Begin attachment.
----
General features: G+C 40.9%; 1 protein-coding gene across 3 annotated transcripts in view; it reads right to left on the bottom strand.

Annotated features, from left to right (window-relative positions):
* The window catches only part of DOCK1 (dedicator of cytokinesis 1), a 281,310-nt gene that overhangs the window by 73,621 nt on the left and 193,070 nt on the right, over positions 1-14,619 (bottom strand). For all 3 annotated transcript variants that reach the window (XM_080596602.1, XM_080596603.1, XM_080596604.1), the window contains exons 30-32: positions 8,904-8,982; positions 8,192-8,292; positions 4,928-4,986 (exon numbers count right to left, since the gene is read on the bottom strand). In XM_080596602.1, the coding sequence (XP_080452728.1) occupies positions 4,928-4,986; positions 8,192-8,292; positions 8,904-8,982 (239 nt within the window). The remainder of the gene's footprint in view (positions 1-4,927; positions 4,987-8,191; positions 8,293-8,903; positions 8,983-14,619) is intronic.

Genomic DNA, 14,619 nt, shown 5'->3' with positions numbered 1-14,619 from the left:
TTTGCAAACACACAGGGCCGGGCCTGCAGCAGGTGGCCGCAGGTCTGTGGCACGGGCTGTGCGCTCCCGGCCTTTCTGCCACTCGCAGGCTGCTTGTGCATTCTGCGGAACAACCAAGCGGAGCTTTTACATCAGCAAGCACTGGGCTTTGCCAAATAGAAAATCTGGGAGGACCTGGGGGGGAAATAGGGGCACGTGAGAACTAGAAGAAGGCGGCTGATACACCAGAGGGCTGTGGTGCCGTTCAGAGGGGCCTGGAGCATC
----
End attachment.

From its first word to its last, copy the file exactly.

General features: G+C 40.9%; 1 protein-coding gene across 3 annotated transcripts in view; it reads right to left on the bottom strand.

Annotated features, from left to right (window-relative positions):
* The window catches only part of DOCK1 (dedicator of cytokinesis 1), a 281,310-nt gene that overhangs the window by 73,621 nt on the left and 193,070 nt on the right, over positions 1-14,619 (bottom strand). For all 3 annotated transcript variants that reach the window (XM_080596602.1, XM_080596603.1, XM_080596604.1), the window contains exons 30-32: positions 8,904-8,982; positions 8,192-8,292; positions 4,928-4,986 (exon numbers count right to left, since the gene is read on the bottom strand). In XM_080596602.1, the coding sequence (XP_080452728.1) occupies positions 4,928-4,986; positions 8,192-8,292; positions 8,904-8,982 (239 nt within the window). The remainder of the gene's footprint in view (positions 1-4,927; positions 4,987-8,191; positions 8,293-8,903; positions 8,983-14,619) is intronic.

Genomic DNA, 14,619 nt, shown 5'->3' with positions numbered 1-14,619 from the left:
TTTGCAAACACACAGGGCCGGGCCTGCAGCAGGTGGCCGCAGGTCTGTGGCACGGGCTGTGCGCTCCCGGCCTTTCTGCCACTCGCAGGCTGCTTGTGCATTCTGCGGAACAACCAAGCGGAGCTTTTACATCAGCAAGCACTGGGCTTTGCCAAATAGAAAATCTGGGAGGACCTGGGGGGGAAATAGGGGCACGTGAGAACTAGAAGAAGGCGGCTGATACACCAGAGGGCTGTGGTGCCGTTCAGAGGGGCCTGGAGCATC